So here I sit on the left bank of the river Seine. I can actually see blue sky, and leave my jacket open, so I know I’m not in London. We are slowly unclenching, my girls and I, we slept in until ten thirty this morning, and then saw this.
It was worth most of the day to go to Notre Dame. Really, Catholics have some incredible history in their cathedrals. Just thinking about all the scaffolding needed to build these enormous vaulted ceilings makes my head spin. It’s nearly 850 years old, and still standing! Sure, a number of restorations, but remarkable nonetheless.
We then found an entire street next to ours, that was simply several huge blocks of art galleries. I would have been drawn and quartered had I taken pictures, so leave it to say my desire for new artwork in my home far exceeds my budget. Fun to look, though.
Dinner, and then this.
Who can resist? There is something special about La Tour Eiffel. We went around nine o’clock, when the crowds were minimal and the view still superb.
What was really fun though, was the perpetual search for drinking chocolate on the way back. Now, after Cambridge, we have been completely spoiled for hot chocolate. or ‘chocolate chaud’ here. We found a little shop there, where for one pound seventy, you got a little pot of this marvelous, thick concoction topped with real whipped cream. Gracious, non of this nasty, powdery just-add-water stuff will ever do again. So we keep looking, my girls and I.
We passed a gelato shop, and had high hopes. When we were about to enter, I was startled by the appearance of a genuine trans woman coming toward me. He was wearing a bright purple tutu, red leggings, boots, a wig like Mom used to wear, and a profound five oclock shadow. It was one of those rare times I was rendered speechless.
“Girls!” I hissed, after he was out of earshot. “Did you see that?” The girls erupted into laughter.
“Duh! Geez, Mom! Was that the first trannie you’ve seen this trip? We’ve seen at least six!”
“Well,” I stumbled around. “Yes, I guess it was. I so want to give him a makeover. Nana had a wig like that!” I giggled. “And a purple tutu? Doesn’t he have a sister?”
“Wow! Judge much?” my liberal college age girls taunted. Actually, not at all. Jesus is the only one who can change people’s hearts, I wouldn’t even try. But a purple tutu?
In Paris, I’ve noticed that same sex couples are much freer than in the US. Over the years, I’ve taken a lot of slack for what some people might call a liberal attitude toward that sort of sexuality.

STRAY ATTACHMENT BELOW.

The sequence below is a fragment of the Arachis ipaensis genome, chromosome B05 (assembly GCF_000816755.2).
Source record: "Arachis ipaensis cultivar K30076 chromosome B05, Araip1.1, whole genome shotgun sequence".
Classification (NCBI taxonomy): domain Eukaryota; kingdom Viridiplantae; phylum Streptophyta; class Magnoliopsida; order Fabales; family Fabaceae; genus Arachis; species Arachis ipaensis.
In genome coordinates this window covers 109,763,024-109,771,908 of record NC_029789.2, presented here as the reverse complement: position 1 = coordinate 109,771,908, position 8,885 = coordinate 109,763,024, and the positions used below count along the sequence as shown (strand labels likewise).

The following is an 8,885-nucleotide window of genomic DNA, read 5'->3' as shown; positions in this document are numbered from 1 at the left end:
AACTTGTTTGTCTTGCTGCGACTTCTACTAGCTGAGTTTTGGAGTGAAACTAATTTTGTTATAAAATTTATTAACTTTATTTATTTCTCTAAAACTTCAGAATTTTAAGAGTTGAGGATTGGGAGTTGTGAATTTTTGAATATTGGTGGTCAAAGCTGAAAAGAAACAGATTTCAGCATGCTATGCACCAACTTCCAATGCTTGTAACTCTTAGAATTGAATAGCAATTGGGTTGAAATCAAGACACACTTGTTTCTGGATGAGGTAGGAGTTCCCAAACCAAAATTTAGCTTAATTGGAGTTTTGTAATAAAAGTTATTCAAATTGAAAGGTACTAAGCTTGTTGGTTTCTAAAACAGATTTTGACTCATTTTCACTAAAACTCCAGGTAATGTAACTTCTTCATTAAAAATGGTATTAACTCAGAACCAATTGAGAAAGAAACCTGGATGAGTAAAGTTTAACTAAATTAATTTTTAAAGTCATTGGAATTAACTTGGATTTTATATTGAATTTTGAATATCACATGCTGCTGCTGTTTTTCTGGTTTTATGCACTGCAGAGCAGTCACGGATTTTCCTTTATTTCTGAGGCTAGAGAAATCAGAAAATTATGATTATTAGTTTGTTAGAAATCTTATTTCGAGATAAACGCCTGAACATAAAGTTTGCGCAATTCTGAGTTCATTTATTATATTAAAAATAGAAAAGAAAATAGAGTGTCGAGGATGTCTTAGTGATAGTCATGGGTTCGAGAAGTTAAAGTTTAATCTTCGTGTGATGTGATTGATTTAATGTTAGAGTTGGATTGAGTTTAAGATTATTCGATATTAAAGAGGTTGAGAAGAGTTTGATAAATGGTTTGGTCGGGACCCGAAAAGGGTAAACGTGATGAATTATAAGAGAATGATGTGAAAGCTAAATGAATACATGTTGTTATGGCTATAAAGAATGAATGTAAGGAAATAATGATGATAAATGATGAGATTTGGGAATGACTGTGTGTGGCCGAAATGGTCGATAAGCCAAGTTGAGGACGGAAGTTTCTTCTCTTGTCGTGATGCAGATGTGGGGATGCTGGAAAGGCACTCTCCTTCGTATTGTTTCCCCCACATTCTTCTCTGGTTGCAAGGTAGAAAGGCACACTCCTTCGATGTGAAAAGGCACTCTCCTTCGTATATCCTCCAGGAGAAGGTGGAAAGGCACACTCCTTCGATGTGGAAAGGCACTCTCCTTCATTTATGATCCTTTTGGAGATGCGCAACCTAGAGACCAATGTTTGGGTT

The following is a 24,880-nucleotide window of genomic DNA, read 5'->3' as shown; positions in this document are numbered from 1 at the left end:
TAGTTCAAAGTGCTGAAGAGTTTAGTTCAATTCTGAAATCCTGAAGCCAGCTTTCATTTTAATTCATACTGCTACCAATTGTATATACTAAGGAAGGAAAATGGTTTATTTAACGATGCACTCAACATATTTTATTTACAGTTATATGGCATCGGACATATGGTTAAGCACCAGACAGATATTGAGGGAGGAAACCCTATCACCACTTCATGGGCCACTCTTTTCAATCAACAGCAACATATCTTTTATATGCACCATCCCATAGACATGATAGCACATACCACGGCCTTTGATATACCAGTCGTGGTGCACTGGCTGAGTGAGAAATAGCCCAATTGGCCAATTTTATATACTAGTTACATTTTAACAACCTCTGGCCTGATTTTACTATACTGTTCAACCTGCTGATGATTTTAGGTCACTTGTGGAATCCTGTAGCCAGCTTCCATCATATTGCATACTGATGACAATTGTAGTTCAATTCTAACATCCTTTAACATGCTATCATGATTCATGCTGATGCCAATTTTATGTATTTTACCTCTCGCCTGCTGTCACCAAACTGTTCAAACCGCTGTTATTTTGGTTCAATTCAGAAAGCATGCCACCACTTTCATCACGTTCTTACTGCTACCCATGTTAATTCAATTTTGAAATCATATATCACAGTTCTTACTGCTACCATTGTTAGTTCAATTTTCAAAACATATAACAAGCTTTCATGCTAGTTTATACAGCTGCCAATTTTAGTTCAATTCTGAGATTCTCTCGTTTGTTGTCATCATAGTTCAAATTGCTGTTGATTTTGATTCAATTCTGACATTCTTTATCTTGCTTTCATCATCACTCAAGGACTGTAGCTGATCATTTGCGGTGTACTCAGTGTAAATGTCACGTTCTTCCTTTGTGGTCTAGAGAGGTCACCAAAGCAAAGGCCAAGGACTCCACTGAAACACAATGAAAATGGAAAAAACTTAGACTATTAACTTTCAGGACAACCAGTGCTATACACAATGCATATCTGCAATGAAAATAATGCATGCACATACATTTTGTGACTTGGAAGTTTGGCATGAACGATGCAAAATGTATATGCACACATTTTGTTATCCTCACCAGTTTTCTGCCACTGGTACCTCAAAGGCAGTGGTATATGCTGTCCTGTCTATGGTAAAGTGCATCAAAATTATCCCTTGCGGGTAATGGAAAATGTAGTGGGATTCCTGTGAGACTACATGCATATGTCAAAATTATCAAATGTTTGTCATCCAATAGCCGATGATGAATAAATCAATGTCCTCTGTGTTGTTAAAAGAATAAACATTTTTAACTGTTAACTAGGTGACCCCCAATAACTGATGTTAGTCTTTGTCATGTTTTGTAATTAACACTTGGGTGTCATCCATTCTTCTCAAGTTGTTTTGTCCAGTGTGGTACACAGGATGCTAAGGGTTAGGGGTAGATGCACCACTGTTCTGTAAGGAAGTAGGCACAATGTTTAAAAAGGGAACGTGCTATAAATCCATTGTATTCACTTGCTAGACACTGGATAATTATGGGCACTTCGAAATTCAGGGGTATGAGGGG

I find though, that the proof of something can often be found in one’s children. I don’t find sexual sin to be any different than anything else. Let’s be clear, the Bible is quite specific about homosexuality. As it is about gluttony, strife, envy, murder, and my all time favorite, gossip.
So Chris and I trained our children accordingly. Jesus didn’t die twice for the gay man, any more than he did the addict or the angry man. We’ve had a lot of time to talk about all sorts of things on this trip, and it’s really fun to get to know my girls in their near-adult incarnations.
As college freshman, they are subject to the antics of a lot of near-adults in their dorms. Sexual exploration, alcohol abuse, and all kinds of random behavior are seen by them on a regular basis. They’ve both developed a remarkably sensitive ‘gaydar’, for example. A compassionate one, too.
As I listen to them talk about their gay friends, I find I can drop some of the jaundice I’ve developed over the years toward some of the more rabid members of that community. I was raised conservative Baptist, remember, and many of my leaders had a special contempt reserved for gay folks.
It’s funny though, my own mother was a great counter example. Raised extremely conservative Grace Bretheren, she didn’t see a movie or play cards until she was 21.
Yet here are some great “Nana Quotes.”
“Vickey, Diana is coming over for dinner. Now, don’t tell your dad, but she’s a homosexual and she’s bringing her friend.”
“Vickey, Vickey! Listen to me. Don’t tell your dad, but your piano teacher is getting a divorce because he’s gay. His boyfriend is very nice, and Milton and Betty are still great friends. But don’t tell your dad, he just doesn’t understand.”
And on and on. Little bitty Nana, friends with everyone, no matter what their issues. Sound familiar? I bet Jesus would have done the same thing.
So I stand on the sidelines and watch. I admire the gay men walking arm in arm, securely wrapped in knotted scarves and impeccably dressed. I go to a vintage clothing shop with Abi, and admire a pair of leggy French women, obviously partners, trying on hats.
I listen to my daughters talk about “Gay Tam” and “Lesbian Sal” without an ounce of judgement in their voices. I hear them talk about asking everyone to their church’s caroling, or service project, and wonder at the architecture of friendship.
There’s an unexpected sort of purity there, and I find it delightful. They know exactly what’s going on, and accept these kids anyway. It’s sort of magnificent, almost as much as Notre Dame.